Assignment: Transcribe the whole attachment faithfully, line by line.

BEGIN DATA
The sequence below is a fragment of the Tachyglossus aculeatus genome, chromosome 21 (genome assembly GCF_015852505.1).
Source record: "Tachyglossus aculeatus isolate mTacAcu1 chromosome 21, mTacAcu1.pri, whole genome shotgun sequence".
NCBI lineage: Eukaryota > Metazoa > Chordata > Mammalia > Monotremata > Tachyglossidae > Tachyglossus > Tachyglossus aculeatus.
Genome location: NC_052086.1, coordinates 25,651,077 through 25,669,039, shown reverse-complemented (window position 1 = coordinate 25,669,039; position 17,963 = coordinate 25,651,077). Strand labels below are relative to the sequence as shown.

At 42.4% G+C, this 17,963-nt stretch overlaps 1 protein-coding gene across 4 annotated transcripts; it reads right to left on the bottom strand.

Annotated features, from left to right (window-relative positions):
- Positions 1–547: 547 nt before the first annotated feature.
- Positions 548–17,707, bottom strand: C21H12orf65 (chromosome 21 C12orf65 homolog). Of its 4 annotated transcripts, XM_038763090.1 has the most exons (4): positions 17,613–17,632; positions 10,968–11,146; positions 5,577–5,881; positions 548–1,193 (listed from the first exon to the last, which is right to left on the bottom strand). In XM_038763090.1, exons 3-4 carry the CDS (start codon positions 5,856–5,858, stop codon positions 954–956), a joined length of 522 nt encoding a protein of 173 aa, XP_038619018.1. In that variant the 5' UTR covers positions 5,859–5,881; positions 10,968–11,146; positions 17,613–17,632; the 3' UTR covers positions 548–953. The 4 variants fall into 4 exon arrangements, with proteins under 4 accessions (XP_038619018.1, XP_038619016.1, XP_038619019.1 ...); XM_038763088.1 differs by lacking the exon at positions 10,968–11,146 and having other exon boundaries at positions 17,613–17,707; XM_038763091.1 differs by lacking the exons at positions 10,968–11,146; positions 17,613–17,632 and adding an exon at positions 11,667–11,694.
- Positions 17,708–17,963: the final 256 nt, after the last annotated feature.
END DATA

The sequence below is a fragment of the Tachyglossus aculeatus genome, chromosome 21 (genome assembly GCF_015852505.1).
Source record: "Tachyglossus aculeatus isolate mTacAcu1 chromosome 21, mTacAcu1.pri, whole genome shotgun sequence".
NCBI lineage: Eukaryota > Metazoa > Chordata > Mammalia > Monotremata > Tachyglossidae > Tachyglossus > Tachyglossus aculeatus.
Genome location: NC_052086.1, coordinates 25,651,077 through 25,669,039, shown reverse-complemented (window position 1 = coordinate 25,669,039; position 17,963 = coordinate 25,651,077). Strand labels below are relative to the sequence as shown.

At 42.4% G+C, this 17,963-nt stretch overlaps 1 protein-coding gene across 4 annotated transcripts; it reads right to left on the bottom strand.

Annotated features, from left to right (window-relative positions):
- Positions 1–547: 547 nt before the first annotated feature.
- Positions 548–17,707, bottom strand: C21H12orf65 (chromosome 21 C12orf65 homolog). Of its 4 annotated transcripts, XM_038763090.1 has the most exons (4): positions 17,613–17,632; positions 10,968–11,146; positions 5,577–5,881; positions 548–1,193 (listed from the first exon to the last, which is right to left on the bottom strand). In XM_038763090.1, exons 3-4 carry the CDS (start codon positions 5,856–5,858, stop codon positions 954–956), a joined length of 522 nt encoding a protein of 173 aa, XP_038619018.1. In that variant the 5' UTR covers positions 5,859–5,881; positions 10,968–11,146; positions 17,613–17,632; the 3' UTR covers positions 548–953. The 4 variants fall into 4 exon arrangements, with proteins under 4 accessions (XP_038619018.1, XP_038619016.1, XP_038619019.1 ...); XM_038763088.1 differs by lacking the exon at positions 10,968–11,146 and having other exon boundaries at positions 17,613–17,707; XM_038763091.1 differs by lacking the exons at positions 10,968–11,146; positions 17,613–17,632 and adding an exon at positions 11,667–11,694.
- Positions 17,708–17,963: the final 256 nt, after the last annotated feature.